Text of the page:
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Falcon 9 uses Merlin 1 Kerosene based engines. Are there 4 Merlin 1 engines? This seems simple to calculate: Number of Merlin Engines x Merlin 1 fuel capacity(gallons) x Kerosene to CO2 Production.

https://en.wikipedia.org/wiki/Falcon_9

eia.gov says: 19.64 pounds of carbon dioxide (CO2) are produced from burning a gallon of gasoline that does not contain ethanol. About 22.38 pounds of CO2 are produced by burning a gallon of diesel fuel.

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  • $\begingroup$ First stage: nine engines(Merlin 1D) burn about 540 gallons of propellant per second $\endgroup$ – user913129 Dec 19 '15 at 7:56
  • $\begingroup$ Burn time v1.1: Stage 1: 180 seconds Stage 2: 375 seconds $\endgroup$ – user913129 Dec 19 '15 at 8:00
  • $\begingroup$ Second stage: 1 Merlin 1D engine modified for vacuum operation $\endgroup$ – user913129 Dec 19 '15 at 8:05
  • $\begingroup$ Are you interested in global warming potential or straight CO2 emissions? Rocket launches influence global warming in more ways than simple CO2 buildup (disruption to the ozone layer, fine particulates etc.) $\endgroup$ – Deer Hunter Dec 19 '15 at 13:19
  • $\begingroup$ A gallon of Kerosene weighs 6.75 LBS and a gallon of LOX at boiling temp/sea level weighs 9.524 LBS. Thus the figure of 22.38lbs/gallon of LOX-RP1 is difficult to understand and likely incorrect. $\endgroup$ – Dan Apted Mar 22 '17 at 9:20
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The mass of the RP-1 fuel of the first stage of Falcon 9 is 119,100 kg. That is around 100,000 kg of carbon, corresponding to 360,000 kg of carbon dioxide. However, according to This pdf, only a little less than half the carbon is completely burnt in hydrocarbon based rocket propellants, the rest becoming carbon monoxide or mono atomic carbon. The figure is then closer to 170,000 kg. The RP-1 fuel of the second stage is 27,850 kg, adding another 40,000 kg of carbon dioxide.

The total is then somewhere around 210,000 kg of carbon dioxide.

The CO will eventually oxidise further to carbon dioxide, so the final amount of CO2 added to the atmosphere is roughly 440,000 kg.

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  • $\begingroup$ where did you find RP-1 fuel mass for first and second stage? $\endgroup$ – user913129 Dec 19 '15 at 8:37
  • $\begingroup$ @user913129 spaceflight101.com/spacerockets/falcon-9-v1-1-f9r $\endgroup$ – Hohmannfan Dec 19 '15 at 8:43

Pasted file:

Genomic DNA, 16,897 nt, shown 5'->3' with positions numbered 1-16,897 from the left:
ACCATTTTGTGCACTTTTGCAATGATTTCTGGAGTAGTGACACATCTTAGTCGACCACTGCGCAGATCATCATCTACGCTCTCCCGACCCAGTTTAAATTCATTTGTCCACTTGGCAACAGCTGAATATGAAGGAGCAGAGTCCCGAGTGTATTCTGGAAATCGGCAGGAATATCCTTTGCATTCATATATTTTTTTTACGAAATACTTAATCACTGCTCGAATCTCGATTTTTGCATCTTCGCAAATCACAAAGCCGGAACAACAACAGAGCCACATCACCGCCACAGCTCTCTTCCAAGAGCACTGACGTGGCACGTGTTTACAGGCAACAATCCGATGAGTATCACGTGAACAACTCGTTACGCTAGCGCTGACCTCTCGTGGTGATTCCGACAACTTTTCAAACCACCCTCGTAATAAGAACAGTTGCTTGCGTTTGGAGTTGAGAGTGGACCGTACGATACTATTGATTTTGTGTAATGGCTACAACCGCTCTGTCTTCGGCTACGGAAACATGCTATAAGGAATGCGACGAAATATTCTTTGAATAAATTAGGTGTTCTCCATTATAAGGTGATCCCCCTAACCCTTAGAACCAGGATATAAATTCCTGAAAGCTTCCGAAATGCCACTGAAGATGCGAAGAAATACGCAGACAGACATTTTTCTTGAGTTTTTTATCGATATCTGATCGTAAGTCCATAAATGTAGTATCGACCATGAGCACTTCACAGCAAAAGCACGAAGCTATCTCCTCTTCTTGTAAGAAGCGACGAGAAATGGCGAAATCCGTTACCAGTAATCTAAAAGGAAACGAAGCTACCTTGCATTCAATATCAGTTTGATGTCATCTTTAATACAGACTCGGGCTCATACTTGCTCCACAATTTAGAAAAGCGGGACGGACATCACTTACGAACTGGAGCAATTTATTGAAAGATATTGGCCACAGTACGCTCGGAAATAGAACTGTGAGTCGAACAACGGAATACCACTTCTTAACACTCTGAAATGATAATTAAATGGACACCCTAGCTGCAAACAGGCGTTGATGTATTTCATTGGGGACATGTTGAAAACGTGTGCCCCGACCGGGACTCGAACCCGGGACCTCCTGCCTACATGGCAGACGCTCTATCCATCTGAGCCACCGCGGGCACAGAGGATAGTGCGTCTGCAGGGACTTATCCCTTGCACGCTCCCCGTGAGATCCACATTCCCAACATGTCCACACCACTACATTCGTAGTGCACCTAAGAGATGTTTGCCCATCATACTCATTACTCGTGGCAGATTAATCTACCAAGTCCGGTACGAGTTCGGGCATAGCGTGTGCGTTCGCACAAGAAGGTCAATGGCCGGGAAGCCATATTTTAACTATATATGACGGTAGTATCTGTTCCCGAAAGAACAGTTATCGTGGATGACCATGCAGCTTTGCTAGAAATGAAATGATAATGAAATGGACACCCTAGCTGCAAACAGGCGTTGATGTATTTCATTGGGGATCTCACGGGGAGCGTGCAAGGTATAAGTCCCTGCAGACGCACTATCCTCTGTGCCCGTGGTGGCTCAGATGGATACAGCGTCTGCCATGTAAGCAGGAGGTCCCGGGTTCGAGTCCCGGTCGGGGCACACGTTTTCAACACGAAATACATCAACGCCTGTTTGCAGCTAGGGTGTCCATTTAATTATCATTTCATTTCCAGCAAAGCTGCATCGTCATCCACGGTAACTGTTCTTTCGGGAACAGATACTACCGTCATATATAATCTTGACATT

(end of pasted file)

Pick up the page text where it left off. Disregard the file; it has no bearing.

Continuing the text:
• $\begingroup$ @Hohmannfan Interesting reference, though seems heavy going. Does your estimate refer to the prompt production of CO2 or the ultimate end state? I had understood that C0, left in the atmosphere, will collect an extra oxygen atom to become CO2 in time. I will see if I can find a reference. $\endgroup$ – Puffin Dec 20 '15 at 0:01
  • $\begingroup$ here's a start en.wikipedia.org/wiki/Carbon_monoxide#Atmospheric_presence $\endgroup$ – Puffin Dec 20 '15 at 14:38
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This is what I came up with:

Stage 1:

9 Merlin1D Engines 540gps x 180 secs = 97200 gallons of LOX/RP-1

Stage 2:

1 Merlin1D Engine burns 60 gps 60gps x 375secs = 22500 gallons of LOX/RP-1

119,700 gallons of LOX / RP-1 (Kerosene) 119,700gals x 22.38lbs/gallon = 2,678,900lbs

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  • $\begingroup$ I guess this doesn't account for actual burned fuel as @Hohmannfan points out but SpaceX.com states Stage 1 Merlin1D configuration will "burn about 540 gallons of propellant per second" $\endgroup$ – user913129 Dec 19 '15 at 8:36
  • $\begingroup$ The fuel is actually burned, but not completely, instead producing CO. In a LH2/LOX rocket, only about half the hydrogen is burned at all. This is not due to inefficient design, it actually helps to make the performance better. $\endgroup$ – Hohmannfan Dec 19 '15 at 8:49
  • $\begingroup$ I fixed the direct error with your second stage propellant volume missing a zero, thereby derailing your calculation. Be aware that this calculation consider all the 119,700gals to turn into 22.38lbs/gallon, which is the number for burning kerosene, not including oxygen. $\endgroup$ – Hohmannfan Dec 19 '15 at 9:10
  • $\begingroup$ Could you do that in metric units? $\endgroup$ – gerrit Dec 19 '15 at 17:54

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